Exposure to acculturative pressures have significant implications for South Asian women who become especially vulnerable to issues such as domestic violence and mental health post migration. As such, domestic violence and the related mental health concerns have become pervasive issues for South Asians, however, little is known about these issues in South Asian communities, allowing such problems to be overlooked. Likewise, scholars have not adequately addressed these problems with South Asians revealing significant concerns for the welfare of the community. Since domestic violence and mental health hold different meanings across cultures, research must critically consider how South Asians perceive these problems to fully capture the extent of this issue.
The quality and applicability of social work research fundamentally relies on how well a study has been designed to reflect the culture and intersectional needs of its participants. Accordingly, it becomes imperative to move away from using “Western” models of research with South Asian immigrants. Because culture provides a broad framework for understanding the world and helps people make sense of their daily experiences, a researcher's ability to consider the study population's culture at every stage of research establishes overall rigor and relevance. Without this framework, eliciting information from South Asians as well as other ethnically diverse populations becomes a futile endeavor for social work students and scholars.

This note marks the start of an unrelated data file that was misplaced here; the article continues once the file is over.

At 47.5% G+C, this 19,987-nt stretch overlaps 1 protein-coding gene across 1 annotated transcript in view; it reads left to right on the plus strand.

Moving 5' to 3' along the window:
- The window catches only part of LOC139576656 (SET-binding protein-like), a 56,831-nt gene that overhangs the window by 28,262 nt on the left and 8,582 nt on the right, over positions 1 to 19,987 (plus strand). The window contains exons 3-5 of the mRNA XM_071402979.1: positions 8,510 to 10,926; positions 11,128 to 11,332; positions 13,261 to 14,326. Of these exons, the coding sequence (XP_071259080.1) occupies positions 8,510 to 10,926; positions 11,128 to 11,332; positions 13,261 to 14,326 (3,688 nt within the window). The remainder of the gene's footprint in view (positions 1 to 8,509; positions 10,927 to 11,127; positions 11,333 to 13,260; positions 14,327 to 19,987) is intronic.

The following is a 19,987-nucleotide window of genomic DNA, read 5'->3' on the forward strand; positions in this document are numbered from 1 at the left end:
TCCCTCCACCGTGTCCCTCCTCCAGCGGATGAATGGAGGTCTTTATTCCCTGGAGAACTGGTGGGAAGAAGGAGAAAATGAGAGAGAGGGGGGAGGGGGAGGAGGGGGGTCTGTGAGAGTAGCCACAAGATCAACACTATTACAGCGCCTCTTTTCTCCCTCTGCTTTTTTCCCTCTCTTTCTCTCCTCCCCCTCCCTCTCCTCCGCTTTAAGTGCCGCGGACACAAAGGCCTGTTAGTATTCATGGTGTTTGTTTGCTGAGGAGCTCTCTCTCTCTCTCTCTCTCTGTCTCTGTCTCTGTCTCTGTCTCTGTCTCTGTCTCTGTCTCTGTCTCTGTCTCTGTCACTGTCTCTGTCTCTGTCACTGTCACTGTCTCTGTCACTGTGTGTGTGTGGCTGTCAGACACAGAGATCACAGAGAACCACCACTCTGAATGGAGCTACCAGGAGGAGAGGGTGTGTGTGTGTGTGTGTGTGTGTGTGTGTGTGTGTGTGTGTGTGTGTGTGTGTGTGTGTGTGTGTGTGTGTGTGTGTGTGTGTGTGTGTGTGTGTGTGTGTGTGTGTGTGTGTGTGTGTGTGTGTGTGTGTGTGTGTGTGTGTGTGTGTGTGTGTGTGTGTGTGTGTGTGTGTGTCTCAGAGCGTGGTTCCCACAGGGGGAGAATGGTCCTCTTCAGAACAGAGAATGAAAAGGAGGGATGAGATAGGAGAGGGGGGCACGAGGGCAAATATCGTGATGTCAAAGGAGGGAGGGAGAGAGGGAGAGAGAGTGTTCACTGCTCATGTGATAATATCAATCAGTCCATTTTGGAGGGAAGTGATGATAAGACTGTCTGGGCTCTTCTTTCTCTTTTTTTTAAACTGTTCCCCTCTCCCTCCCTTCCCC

This roundtable session will begin a dialogue among social work scholars that will encourage exploration into adapting research methodologies for ensuring culturally competency with South Asian communities. By centering the core cultural values and belief systems that prevail in South Asian American communities, we will discuss strategies for collecting data on domestic violence and mental health issues using quantitative (survey design, standardized instruments, questionnaires) and qualitative methodologies (focus groups, narrative inquiry). Integral to conducting research with vulnerable immigrant populations, we will raise culturally-specific ethical considerations and discuss culturally apt techniques for minimizing the unique risks these groups might face. Upon completion of this roundtable discussion, participants will be able to: (a) explain the implications of applying western-based approaches to linguistically and culturally diverse populations; (b) discuss culturally competent techniques for data collection, analysis, and interpretation; and (c) describe the ethics of research with South Asian immigrant participants. Our goal is to stimulate an interactive discussion that will deliver insight into culturally competent research and practice as a means for expanding the current state of knowledge to ultimately better serve and meet the needs of South Asians.